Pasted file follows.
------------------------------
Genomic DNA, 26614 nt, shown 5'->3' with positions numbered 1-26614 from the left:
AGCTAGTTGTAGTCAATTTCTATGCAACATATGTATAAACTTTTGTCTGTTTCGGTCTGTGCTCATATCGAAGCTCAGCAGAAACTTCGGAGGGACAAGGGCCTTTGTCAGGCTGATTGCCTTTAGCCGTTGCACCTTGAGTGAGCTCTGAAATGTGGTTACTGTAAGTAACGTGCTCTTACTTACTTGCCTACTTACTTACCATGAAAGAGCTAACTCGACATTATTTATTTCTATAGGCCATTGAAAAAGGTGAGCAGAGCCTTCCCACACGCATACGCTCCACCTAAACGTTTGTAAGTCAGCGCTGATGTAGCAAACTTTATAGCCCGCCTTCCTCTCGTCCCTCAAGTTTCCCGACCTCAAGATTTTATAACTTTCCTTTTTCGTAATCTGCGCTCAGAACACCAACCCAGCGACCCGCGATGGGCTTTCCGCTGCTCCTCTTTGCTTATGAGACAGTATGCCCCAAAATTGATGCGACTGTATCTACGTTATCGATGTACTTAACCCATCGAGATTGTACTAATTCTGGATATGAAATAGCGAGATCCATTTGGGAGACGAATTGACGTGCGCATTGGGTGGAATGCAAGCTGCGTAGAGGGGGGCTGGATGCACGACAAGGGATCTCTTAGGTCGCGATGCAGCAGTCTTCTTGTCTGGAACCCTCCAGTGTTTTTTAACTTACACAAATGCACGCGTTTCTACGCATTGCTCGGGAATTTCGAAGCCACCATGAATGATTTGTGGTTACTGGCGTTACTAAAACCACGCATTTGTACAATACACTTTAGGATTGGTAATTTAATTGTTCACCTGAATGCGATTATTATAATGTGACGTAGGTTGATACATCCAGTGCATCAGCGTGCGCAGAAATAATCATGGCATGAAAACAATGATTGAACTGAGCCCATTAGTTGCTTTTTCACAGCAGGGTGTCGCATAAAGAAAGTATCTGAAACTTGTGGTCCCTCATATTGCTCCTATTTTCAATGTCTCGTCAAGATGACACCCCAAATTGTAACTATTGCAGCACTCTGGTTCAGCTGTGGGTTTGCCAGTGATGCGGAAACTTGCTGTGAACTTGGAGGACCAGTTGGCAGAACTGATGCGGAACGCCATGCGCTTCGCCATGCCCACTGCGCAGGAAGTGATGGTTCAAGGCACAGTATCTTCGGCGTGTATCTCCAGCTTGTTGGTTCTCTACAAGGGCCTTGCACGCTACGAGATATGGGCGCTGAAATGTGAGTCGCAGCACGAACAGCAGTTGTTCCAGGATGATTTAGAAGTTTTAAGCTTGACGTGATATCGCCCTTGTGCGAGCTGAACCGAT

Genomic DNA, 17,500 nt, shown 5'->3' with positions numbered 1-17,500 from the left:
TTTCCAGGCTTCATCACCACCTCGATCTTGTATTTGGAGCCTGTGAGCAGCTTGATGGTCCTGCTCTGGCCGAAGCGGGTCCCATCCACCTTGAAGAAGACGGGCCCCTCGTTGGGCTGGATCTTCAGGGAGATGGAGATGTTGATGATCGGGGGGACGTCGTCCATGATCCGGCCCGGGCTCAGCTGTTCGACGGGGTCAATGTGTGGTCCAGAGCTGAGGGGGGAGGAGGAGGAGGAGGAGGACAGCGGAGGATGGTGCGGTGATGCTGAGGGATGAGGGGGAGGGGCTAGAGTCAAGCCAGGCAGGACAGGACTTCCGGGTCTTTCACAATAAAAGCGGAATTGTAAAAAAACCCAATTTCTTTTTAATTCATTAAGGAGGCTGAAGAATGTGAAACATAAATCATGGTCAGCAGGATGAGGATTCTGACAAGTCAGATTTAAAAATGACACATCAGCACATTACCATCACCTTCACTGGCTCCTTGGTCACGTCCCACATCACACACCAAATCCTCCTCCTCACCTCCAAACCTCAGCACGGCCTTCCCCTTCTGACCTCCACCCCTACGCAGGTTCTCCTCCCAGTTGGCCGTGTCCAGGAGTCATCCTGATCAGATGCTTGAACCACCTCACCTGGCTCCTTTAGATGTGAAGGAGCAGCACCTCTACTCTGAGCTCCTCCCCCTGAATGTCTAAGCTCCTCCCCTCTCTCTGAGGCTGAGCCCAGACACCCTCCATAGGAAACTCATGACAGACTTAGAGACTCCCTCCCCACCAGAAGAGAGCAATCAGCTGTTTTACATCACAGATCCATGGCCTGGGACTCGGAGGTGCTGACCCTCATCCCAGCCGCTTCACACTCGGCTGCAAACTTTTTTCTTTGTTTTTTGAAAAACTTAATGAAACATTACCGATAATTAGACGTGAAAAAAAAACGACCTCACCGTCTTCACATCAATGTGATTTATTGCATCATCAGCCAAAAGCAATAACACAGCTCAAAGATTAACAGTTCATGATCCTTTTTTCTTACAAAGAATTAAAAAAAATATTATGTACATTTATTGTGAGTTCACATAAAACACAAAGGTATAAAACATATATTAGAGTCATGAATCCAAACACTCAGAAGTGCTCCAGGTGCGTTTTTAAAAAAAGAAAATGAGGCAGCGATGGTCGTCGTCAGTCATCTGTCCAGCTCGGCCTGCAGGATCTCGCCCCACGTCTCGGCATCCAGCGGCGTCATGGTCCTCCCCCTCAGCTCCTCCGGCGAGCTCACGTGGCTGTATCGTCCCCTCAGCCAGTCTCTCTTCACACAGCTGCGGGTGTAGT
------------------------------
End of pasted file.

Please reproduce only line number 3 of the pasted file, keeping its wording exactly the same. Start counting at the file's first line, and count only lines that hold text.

Genomic DNA, 17,500 nt, shown 5'->3' with positions numbered 1-17,500 from the left: